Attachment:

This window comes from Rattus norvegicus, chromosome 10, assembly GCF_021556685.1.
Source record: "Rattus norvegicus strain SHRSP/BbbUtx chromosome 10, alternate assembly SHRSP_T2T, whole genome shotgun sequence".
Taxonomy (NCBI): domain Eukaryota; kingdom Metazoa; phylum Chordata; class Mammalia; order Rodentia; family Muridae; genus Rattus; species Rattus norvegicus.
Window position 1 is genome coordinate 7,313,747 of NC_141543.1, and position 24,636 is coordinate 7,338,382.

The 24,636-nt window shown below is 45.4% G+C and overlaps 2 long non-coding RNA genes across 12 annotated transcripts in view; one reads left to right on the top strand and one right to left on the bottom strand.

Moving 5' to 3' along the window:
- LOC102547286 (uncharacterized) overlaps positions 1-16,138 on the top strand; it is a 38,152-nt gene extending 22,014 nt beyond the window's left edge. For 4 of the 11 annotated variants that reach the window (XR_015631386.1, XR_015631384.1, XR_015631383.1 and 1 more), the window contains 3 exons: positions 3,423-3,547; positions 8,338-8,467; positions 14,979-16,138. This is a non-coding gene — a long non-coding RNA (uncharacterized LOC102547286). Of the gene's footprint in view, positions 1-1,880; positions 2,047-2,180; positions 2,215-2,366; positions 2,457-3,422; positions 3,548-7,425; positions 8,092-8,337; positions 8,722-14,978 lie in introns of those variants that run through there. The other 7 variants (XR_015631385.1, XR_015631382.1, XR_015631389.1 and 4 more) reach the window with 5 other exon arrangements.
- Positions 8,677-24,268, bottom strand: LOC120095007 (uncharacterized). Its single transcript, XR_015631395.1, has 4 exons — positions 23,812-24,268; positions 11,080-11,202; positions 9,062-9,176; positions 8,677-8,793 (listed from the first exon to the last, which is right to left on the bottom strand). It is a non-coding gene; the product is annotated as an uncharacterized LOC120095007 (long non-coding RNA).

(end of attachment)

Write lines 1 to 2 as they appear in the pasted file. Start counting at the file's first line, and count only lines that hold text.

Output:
This window comes from Rattus norvegicus, chromosome 10, assembly GCF_021556685.1.
Source record: "Rattus norvegicus strain SHRSP/BbbUtx chromosome 10, alternate assembly SHRSP_T2T, whole genome shotgun sequence".